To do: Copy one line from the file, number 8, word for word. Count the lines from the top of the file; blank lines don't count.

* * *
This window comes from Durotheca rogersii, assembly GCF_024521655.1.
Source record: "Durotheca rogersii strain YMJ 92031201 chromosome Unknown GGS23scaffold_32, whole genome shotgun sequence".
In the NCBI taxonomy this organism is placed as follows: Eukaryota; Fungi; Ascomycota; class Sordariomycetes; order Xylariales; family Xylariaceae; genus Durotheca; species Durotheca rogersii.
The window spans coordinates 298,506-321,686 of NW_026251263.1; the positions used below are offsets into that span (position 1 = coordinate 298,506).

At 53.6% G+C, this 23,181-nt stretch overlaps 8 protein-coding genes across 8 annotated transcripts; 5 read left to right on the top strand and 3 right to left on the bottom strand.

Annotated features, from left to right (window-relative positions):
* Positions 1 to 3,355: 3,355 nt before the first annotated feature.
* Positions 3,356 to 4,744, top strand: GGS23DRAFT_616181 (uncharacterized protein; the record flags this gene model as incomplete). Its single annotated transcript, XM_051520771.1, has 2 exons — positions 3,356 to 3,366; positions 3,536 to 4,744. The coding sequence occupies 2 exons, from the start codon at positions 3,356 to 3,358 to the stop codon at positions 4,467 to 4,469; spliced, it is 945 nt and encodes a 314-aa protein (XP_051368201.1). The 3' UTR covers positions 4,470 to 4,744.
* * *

* Positions 3,356 to 4,744, top strand: GGS23DRAFT_616181 (uncharacterized protein; the record flags this gene model as incomplete). Its single annotated transcript, XM_051520771.1, has 2 exons — positions 3,356 to 3,366; positions 3,536 to 4,744. The coding sequence occupies 2 exons, from the start codon at positions 3,356 to 3,358 to the stop codon at positions 4,467 to 4,469; spliced, it is 945 nt and encodes a 314-aa protein (XP_051368201.1). The 3' UTR covers positions 4,470 to 4,744.